Tuesday, June 30
Sophy Roberts in Siberia
On August 4th, we’ll release The Lost Pianos of Siberia in the US. It’s the first book from journalist Sophy Roberts, who’s won acclaim with bylines in the Financial Times, Condé Nast Traveler, and more. The book tracks Roberts’s three-year adventure photographing the people, landscapes, and, indeed, forgotten pianos of this legendary, majestic, and oft-misunderstood landscape. To help tide us over for the next month, here’s a positively fantastic video of some of epic moments from her intrepid travels.
Viet Thanh Nguyen on the Model Minority myth
Viet Thanh Nguyen is one of America’s most respected writers, a reputation he firmly cemented with his Pulitzer Prize-winning The Sympathizer. (He’s recently revealed himself to be one of our most capable film critics, too.) And as a columnist, he is quickly making himself absolutely indispensable to a national conversation that could not be more urgent. Last week, writing in Time, he once again showed why, with a powerful article on the killing of George Floyd, the complexities of identity, and the “model minority” myth that has long haunted Asian-American life. It’s a powerful read.
“The face of Tou Thao haunts me. The Hmong-American police officer stood with his back turned to Derek Chauvin, his partner, as Chauvin knelt on George Floyd’s neck for 8 minutes and 46 seconds and murdered him.” Continue reading…
Milton Nascimento and Chico Buarque sing “O Que Será A Flor de la Pele”
Something beautiful: the acclaimed duo of Brazilian singers Milton Nascimento and Chico Buarque singing their song “O Que Será A Flor de la Pele.” Treat yourself.
Monday, June 29
Claudia Rankine in conversation with Alondra Nelson
In late 2016, less than two weeks after the election of Donald Trump, the singular Claudia Rankine appeared on a panel at the Brooklyn Historical Society with social scientist and author Alondra Nelson to discuss her own work, the nature of race in America, and what happens when “the mechanism in which we have been negotiating is laid bare.” As we brace ourselves for the heating up of another election season, it’s well worth a watch:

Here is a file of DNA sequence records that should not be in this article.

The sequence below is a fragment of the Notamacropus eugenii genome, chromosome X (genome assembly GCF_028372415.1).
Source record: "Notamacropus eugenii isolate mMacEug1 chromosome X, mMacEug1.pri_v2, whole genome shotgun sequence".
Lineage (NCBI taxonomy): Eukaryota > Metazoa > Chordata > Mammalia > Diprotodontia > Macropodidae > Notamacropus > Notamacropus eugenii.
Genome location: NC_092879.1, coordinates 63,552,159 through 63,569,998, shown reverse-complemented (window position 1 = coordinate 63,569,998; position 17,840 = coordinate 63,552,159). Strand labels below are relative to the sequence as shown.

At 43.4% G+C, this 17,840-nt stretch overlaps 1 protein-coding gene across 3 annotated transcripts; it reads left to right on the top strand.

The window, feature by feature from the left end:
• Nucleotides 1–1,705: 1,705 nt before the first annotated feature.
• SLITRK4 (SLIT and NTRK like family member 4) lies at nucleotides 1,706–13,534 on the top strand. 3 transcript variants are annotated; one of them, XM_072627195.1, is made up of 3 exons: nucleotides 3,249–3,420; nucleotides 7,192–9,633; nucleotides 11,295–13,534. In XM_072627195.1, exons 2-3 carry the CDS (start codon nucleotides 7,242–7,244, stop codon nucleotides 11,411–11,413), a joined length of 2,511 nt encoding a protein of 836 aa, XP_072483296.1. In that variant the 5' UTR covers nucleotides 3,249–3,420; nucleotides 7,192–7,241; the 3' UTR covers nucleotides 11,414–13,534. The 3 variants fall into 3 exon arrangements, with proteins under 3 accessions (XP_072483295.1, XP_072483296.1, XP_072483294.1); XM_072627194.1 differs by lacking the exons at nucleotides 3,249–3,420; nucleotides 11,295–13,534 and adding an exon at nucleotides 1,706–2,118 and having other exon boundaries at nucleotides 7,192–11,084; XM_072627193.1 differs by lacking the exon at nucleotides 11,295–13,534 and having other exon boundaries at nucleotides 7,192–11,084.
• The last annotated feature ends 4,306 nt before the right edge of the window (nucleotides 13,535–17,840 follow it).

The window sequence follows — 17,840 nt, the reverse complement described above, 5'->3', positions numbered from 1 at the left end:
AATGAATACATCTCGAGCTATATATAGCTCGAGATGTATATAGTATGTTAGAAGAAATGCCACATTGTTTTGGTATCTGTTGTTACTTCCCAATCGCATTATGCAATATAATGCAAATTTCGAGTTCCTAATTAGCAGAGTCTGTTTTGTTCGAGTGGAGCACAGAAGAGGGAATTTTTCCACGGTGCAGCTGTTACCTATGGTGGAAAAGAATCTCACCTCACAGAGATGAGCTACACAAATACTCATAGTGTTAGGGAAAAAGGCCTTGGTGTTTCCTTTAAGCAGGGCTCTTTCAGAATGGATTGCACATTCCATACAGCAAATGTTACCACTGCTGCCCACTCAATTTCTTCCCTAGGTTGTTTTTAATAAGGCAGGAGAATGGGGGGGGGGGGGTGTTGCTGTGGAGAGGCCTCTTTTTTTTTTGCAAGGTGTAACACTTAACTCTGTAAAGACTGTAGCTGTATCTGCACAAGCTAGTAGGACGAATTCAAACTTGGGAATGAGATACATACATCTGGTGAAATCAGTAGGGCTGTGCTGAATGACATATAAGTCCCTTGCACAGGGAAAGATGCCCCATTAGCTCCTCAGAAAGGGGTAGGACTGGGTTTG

Pianist and bandleader Jon Jang is a leading voice in contemporary American jazz eclecticism, creating dynamic music in which we hear the influence of traditions from across the world, and every corner of the human experience. In an interview with Mother Jones to discuss his recent album, The Pledge of Black Asian Allegiance, Jang opens up about his perspectives and influences — including that of the legendary American poet and music writer Amiri Baraka.
“[Baraka’s] Blues People was the book to read. Amiri was a star. There were thousands of people coming to see him perform. He attained a kind of celebrity status. In the early years, I idolized him.” Continue reading…
On August 11, we’ll publish Private Means, the debut novel by acclaimed memoirist and food writer Cree LeFavour. To help keep the long summer weeks rolling until you can get your hands on it, here’s a clip of Cree reading from and discussing her memoir Lights on, Rats Out, which the New York Times Book Review praised as “courageous and unsettling… infused with humor as well as pain, and marked throughout by a survivor’s wry insight.”